In 1991, Kaut-Howson became artistic director of Theatre Clwyd in North Wales, working with Anthony Hopkins and Julie Christie. After leaving in 1995, Kaut-Howson developed a relationship with the Royal Exchange, Manchester, and worked extensively with actress Kathryn Hunter. This new production of Faithful Ruslan is a homecoming of sorts for her. Long before Werewolves, she was drafted in by Giles Havergal at the Citizens to oversee a 1991 production of George Bernard Shaw's play, Man and Superman. She was the first female director to work in the Gorbals-based powerhouse. “I really admire the way Dominic Hill keeps the same spirit alive,” she says.

Kaut-Howson describes her brief time with Theatre Archipelago as “my closer encounter with Scottish culture."

"It was interesting, but it couldn't continue, as I arrived to step into Gerry Mulgrew's place, and he should have continued.”

Kaut-Howson's production of Faithful Ruslan arrives in the year of the 100th anniversary of the Russian Revolution, without which the events that shaped Faithful Ruslan couldn't have happened.

“It is an important centenary,” she says. “It's not necessarily celebrating what happened, but it marks the survival of hope, especially now, when the world is at a crossroads once more. In the play, the final journey of the dog is like Calvary in the bible. It's so moving, and becomes a parallel for that time, but also for our times. The planet is hurtling somewhere, and we still have our ideals, but we don't know where we're going.”

On September 30, a pre show discussion will feature Kaut-Howson alongside broadcaster Kirsty Lang and journalist Misha Glenny, the son of Michael Glenny, who, as well as translating Faithful Ruslan into English, was his era's major translator of Russian work.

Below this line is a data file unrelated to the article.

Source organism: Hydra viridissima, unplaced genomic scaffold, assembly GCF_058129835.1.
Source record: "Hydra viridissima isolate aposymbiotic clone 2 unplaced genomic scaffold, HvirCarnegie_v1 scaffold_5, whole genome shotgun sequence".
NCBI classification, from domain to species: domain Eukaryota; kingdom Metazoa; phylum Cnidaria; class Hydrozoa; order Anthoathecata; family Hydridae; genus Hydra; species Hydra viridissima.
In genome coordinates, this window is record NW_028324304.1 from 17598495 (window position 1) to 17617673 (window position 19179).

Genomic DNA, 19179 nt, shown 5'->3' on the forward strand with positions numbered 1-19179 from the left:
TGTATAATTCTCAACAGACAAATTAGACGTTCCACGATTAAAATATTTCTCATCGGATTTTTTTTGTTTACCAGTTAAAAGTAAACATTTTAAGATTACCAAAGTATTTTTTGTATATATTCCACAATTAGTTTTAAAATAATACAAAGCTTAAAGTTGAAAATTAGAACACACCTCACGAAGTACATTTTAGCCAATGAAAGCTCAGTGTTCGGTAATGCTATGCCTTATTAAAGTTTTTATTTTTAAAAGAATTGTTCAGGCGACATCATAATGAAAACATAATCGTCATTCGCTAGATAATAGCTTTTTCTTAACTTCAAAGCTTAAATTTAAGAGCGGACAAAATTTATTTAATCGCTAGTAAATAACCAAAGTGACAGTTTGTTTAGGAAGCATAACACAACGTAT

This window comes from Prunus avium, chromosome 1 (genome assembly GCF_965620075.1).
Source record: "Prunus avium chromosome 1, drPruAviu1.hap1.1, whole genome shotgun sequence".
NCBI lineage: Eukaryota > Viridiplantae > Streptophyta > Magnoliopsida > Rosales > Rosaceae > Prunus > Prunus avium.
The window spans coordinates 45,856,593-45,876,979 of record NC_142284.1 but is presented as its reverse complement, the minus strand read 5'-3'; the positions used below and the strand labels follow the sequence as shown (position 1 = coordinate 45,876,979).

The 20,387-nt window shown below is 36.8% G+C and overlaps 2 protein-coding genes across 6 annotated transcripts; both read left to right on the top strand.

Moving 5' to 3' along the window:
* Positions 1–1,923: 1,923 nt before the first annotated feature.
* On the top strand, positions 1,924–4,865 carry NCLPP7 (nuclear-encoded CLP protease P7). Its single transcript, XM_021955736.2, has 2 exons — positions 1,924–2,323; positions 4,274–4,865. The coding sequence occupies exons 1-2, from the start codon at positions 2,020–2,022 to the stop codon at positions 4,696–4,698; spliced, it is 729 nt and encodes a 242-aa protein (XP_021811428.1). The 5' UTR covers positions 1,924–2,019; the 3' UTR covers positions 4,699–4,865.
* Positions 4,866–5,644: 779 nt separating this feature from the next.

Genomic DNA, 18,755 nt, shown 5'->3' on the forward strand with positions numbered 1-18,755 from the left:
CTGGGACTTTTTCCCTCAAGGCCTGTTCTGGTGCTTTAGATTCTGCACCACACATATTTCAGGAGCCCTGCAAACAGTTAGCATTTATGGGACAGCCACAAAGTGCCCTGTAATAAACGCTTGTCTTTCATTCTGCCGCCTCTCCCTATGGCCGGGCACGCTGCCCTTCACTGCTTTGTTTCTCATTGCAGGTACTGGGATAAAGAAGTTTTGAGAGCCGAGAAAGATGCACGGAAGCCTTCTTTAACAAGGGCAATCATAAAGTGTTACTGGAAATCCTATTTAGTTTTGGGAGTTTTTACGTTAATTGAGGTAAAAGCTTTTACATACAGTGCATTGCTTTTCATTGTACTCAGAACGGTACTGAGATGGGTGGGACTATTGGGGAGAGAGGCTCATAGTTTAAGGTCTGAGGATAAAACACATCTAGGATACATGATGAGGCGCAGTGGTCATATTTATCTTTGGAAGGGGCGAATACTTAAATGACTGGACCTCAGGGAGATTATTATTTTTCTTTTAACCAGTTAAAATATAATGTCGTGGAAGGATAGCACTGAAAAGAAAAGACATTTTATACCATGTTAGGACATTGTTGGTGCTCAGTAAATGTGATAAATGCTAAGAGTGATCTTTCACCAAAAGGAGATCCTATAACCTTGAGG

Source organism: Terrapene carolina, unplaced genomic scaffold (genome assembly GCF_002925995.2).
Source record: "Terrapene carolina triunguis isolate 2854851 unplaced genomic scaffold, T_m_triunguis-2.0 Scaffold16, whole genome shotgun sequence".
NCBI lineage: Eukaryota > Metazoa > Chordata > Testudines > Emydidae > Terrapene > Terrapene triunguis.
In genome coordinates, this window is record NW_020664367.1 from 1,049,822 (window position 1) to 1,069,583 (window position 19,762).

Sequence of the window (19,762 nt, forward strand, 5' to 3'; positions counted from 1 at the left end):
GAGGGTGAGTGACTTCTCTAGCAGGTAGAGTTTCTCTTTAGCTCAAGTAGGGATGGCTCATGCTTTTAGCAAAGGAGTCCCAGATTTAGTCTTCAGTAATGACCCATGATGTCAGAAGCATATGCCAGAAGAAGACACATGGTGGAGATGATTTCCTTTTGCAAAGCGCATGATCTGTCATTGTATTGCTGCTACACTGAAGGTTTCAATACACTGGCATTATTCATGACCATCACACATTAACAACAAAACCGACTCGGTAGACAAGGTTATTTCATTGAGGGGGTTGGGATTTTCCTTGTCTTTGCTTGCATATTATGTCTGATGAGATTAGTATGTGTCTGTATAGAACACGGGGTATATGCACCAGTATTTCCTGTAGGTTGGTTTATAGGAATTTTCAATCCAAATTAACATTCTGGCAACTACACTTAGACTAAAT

“He made a huge contribution to translating Russian literature of that era,” says Kaut-Howson in praise of Glenny. “He translated all of Solzhenitsyn. He translated The Master and Margarita. As well as marking the centenary, that's a celebration in itself.”

Beyond Faithful Ruslan, Kaut-Howsen has her own company, set up to work with the ever expanding UK Polish community, to concentrate on. She also has plans to stage another novel by Vladimov.

“It's already written,” she says, “and I've done it with students. Now I want to do it with professional actors.”

Whether this new venture ends up being seen in Glasgow or elsewhere remains to be seen. The city has nevertheless left its mark on her, as it has done previously.

“When I came to Glasgow to audition, I was amazed at how much experimental and political theatre there was there,” she says. “Audiences really want to discuss things.”

It sounds like there is plenty to discuss in Faithful Ruslan.

“In the end, it makes us feel stronger together in a way that you don't need a simplistic answer to make everything alright,”she says. “There is a complexity in what the dog has been left behind in, and how he couldn't change. If you think socialism is rubbish, that's okay, but you shouldn't abandon your ideals. I don't think socialism is rubbish, but I also know you should never abandon ideals and beliefs. You should never expect theatre to preach to the converted, but you should criticise. Above all else, you should speak from the heart.”

Faithful Ruslan: The Story of A Guard Dog, Belgrade Theatre, Coventry until September 16; Citizens Theatre, Glasgow, September 20-October 7. A pre-show discussion event with Misha Glenny and Kirsty Lang will take place on September 30 at 12.30pm.

www.citz.co.uk